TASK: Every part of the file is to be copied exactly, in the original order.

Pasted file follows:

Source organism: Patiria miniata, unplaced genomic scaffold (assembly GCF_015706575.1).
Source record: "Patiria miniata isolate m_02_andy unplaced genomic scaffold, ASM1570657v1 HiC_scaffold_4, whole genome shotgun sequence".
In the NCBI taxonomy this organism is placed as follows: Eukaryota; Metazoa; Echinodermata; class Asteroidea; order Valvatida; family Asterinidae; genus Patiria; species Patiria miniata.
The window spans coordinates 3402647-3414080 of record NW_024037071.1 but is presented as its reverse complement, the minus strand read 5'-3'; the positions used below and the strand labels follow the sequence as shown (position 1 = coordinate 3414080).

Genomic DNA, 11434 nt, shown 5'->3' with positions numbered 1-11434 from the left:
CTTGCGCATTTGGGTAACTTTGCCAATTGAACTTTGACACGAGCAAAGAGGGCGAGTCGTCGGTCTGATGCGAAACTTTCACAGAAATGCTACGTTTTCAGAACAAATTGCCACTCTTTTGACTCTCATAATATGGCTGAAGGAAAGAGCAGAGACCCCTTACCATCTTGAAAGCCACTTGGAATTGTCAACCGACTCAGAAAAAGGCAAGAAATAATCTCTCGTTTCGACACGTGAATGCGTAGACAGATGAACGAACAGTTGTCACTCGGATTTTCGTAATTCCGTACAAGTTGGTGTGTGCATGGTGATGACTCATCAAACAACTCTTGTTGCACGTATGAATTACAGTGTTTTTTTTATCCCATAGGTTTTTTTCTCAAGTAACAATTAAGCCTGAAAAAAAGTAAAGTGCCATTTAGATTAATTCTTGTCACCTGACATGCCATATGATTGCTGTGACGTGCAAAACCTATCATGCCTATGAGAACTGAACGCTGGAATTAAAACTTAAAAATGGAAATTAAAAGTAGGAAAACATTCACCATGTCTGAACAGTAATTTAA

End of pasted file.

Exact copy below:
Source organism: Patiria miniata, unplaced genomic scaffold (assembly GCF_015706575.1).
Source record: "Patiria miniata isolate m_02_andy unplaced genomic scaffold, ASM1570657v1 HiC_scaffold_4, whole genome shotgun sequence".
In the NCBI taxonomy this organism is placed as follows: Eukaryota; Metazoa; Echinodermata; class Asteroidea; order Valvatida; family Asterinidae; genus Patiria; species Patiria miniata.
The window spans coordinates 3402647-3414080 of record NW_024037071.1 but is presented as its reverse complement, the minus strand read 5'-3'; the positions used below and the strand labels follow the sequence as shown (position 1 = coordinate 3414080).

Genomic DNA, 11434 nt, shown 5'->3' with positions numbered 1-11434 from the left:
CTTGCGCATTTGGGTAACTTTGCCAATTGAACTTTGACACGAGCAAAGAGGGCGAGTCGTCGGTCTGATGCGAAACTTTCACAGAAATGCTACGTTTTCAGAACAAATTGCCACTCTTTTGACTCTCATAATATGGCTGAAGGAAAGAGCAGAGACCCCTTACCATCTTGAAAGCCACTTGGAATTGTCAACCGACTCAGAAAAAGGCAAGAAATAATCTCTCGTTTCGACACGTGAATGCGTAGACAGATGAACGAACAGTTGTCACTCGGATTTTCGTAATTCCGTACAAGTTGGTGTGTGCATGGTGATGACTCATCAAACAACTCTTGTTGCACGTATGAATTACAGTGTTTTTTTTATCCCATAGGTTTTTTTCTCAAGTAACAATTAAGCCTGAAAAAAAGTAAAGTGCCATTTAGATTAATTCTTGTCACCTGACATGCCATATGATTGCTGTGACGTGCAAAACCTATCATGCCTATGAGAACTGAACGCTGGAATTAAAACTTAAAAATGGAAATTAAAAGTAGGAAAACATTCACCATGTCTGAACAGTAATTTAA